The Children’s Scholarship Fund was launched in June 1998 with a $100 million contribution from Wal-Mart heir John Walton and venture capitalist Ted Forstmann. Both men were major financial backers of the Washington Scholarship Fund, a private voucher program in Washington, D.C., before moving to the national level.
While CSF strives to present a non-ideological public image, its history and the resumes of its cofounders demonstrate that its mission is an element of the overall strategy of CEO America and its allies in the political and Religious Right.
John Walton is one of the heirs to the Wal-Mart fortune. In addition to his activities with CEO America and his efforts in Texas with James Leininger, Walton’s philanthropy is carefully coordinated to dovetail with the political movement for tax-funded school vouchers, much as it is with other wealthy voucher backers like Rooney, Leininger, Ohio businessman David Brennan and Michigan’s Richard DeVos. In fact, the leading funders of private voucher programs often coordinate with the political strategists of the tax-funded voucher movement.
For instance, a few months after the high-profile launch of Children’s Scholarship Fund, Walton was a featured speaker at a weekend conference on “Parental Choice and Corporate America” sponsored by the Milton & Rose D. Friedman Foundation. The conference was heavily focused on strategizing, with seminar topics such as “Working the Halls of Power” and “Understanding and Overcoming the Opposition.” Other major political players in the voucher movement spoke at the conference: the Institute for Justice’s Clint Bolick, GOP presidential candidate Steve Forbes, Wall Street Journal editorial board member John Fund, former U.S. Rep. Floyd Flake, Minnesota Gov. Arne Carlson, Arizona schools Superintendent Lisa Graham Keegan and Ohio voucher backer David Brennan.30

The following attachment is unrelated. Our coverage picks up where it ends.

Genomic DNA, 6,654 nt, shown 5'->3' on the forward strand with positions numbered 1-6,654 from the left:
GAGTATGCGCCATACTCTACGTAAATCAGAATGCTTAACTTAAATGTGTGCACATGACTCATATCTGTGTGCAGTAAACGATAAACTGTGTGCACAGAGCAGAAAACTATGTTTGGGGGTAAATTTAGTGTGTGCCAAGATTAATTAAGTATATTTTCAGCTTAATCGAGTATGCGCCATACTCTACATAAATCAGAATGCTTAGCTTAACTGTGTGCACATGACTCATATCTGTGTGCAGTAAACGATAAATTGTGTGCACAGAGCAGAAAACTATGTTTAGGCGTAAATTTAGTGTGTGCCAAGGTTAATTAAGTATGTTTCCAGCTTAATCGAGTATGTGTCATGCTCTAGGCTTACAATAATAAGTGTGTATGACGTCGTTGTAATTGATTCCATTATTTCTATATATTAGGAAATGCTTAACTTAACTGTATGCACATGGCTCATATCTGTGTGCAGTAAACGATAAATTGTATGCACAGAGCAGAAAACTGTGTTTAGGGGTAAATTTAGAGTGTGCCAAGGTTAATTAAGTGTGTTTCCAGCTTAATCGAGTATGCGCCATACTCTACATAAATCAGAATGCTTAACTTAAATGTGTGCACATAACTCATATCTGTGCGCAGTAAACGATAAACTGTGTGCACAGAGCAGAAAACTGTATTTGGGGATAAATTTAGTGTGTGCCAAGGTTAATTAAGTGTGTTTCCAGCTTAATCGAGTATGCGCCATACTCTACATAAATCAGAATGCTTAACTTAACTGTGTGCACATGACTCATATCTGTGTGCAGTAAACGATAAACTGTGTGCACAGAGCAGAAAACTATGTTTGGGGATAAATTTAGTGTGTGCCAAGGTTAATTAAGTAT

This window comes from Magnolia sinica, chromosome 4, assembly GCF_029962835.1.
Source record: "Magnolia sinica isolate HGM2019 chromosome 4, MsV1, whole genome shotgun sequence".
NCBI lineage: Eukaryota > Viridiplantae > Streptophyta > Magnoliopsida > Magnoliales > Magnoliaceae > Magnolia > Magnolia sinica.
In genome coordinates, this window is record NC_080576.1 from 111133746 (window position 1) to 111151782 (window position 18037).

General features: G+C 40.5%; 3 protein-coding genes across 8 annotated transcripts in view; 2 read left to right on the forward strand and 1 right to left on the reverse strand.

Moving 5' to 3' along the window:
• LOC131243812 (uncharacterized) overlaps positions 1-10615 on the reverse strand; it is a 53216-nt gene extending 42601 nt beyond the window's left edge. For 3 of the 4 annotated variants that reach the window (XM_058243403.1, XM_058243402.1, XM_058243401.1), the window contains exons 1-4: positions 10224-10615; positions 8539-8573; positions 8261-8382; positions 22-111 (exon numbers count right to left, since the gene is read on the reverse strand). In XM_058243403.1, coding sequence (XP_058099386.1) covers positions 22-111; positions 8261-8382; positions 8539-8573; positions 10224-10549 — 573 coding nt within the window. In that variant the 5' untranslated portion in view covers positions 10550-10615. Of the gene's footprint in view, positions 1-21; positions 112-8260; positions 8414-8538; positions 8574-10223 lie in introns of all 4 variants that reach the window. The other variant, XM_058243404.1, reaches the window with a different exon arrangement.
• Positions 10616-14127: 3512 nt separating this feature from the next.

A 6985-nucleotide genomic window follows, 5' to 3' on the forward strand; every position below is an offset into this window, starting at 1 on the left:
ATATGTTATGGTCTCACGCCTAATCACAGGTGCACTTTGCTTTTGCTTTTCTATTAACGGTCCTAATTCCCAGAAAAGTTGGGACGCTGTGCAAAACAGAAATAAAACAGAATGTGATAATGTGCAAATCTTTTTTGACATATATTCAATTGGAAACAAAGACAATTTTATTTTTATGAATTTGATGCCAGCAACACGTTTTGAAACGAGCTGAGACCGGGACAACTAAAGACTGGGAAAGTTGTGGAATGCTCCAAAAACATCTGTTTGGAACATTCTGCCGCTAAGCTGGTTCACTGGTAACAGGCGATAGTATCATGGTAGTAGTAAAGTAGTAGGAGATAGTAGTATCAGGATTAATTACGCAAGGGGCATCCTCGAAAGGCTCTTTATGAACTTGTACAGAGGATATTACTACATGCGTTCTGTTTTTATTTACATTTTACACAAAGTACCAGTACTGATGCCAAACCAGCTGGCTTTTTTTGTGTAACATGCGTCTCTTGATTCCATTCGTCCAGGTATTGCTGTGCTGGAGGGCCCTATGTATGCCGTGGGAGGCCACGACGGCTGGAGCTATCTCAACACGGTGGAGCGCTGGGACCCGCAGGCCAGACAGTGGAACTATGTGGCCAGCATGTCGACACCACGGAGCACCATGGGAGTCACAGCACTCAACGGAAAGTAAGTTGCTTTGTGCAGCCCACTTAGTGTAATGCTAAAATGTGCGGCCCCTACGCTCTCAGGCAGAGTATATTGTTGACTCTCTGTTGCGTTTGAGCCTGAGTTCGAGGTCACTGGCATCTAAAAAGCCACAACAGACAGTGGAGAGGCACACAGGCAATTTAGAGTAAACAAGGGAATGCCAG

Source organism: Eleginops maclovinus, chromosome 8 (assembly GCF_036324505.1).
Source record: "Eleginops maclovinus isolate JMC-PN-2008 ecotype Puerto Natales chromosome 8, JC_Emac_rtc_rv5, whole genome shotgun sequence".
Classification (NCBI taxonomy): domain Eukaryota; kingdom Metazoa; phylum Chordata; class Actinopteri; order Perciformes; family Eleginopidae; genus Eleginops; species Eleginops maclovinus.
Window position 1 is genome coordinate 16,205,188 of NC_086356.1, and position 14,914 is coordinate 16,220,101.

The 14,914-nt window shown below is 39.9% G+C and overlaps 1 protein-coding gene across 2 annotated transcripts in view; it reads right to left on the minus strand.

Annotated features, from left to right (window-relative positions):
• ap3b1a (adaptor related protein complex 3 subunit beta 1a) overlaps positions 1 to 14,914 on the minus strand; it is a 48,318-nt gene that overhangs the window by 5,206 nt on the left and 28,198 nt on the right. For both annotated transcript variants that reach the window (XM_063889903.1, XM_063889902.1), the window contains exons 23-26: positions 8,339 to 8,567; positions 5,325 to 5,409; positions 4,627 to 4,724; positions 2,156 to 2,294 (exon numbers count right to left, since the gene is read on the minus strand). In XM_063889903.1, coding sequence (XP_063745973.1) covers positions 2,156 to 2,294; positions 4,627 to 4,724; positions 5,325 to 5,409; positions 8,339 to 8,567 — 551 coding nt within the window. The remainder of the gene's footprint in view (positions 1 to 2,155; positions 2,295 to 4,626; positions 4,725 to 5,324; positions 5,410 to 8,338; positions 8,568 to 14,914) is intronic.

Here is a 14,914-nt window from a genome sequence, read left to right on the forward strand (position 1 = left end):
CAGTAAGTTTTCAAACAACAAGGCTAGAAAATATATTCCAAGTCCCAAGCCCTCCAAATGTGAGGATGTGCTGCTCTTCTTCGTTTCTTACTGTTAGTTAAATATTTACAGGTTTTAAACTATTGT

Walton was funding pro-voucher initiatives and candidates long before he turned his attention to private voucher programs. In addition to his Texas contributions, Walton gave over $250,000 to California’s Proposition 174 in 1993, making him one of the largest contributors to that voucher initiative, which was defeated by 70 percent of voters.31
One of Walton’s most telling contributions was the financial backing he gave to found the American Education Reform Foundation (AERF), a voucher advocacy group.32 AERF was a driving force behind efforts to get voucher initiatives on the ballot again in California in 1996 and 1998, and has since relocated to Indianapolis.33 One California reporter noted in a 1995 article, “With its California initiative, the American Education Reform Movement hopes to launch a national movement. Welcome to schoolmart.”34
In 1998, AERF funded a series of newspaper ads and television commercials designed to pressure Congress into supporting House Majority Leader Dick Armey’s plan to impose a publicly funded voucher system on the District of Columbia’s school system over the objections of local officials.35 Among the opponents of the D.C. voucher plan were local ministers who had been deceived by an earlier AERF-funded lobbying proposal.36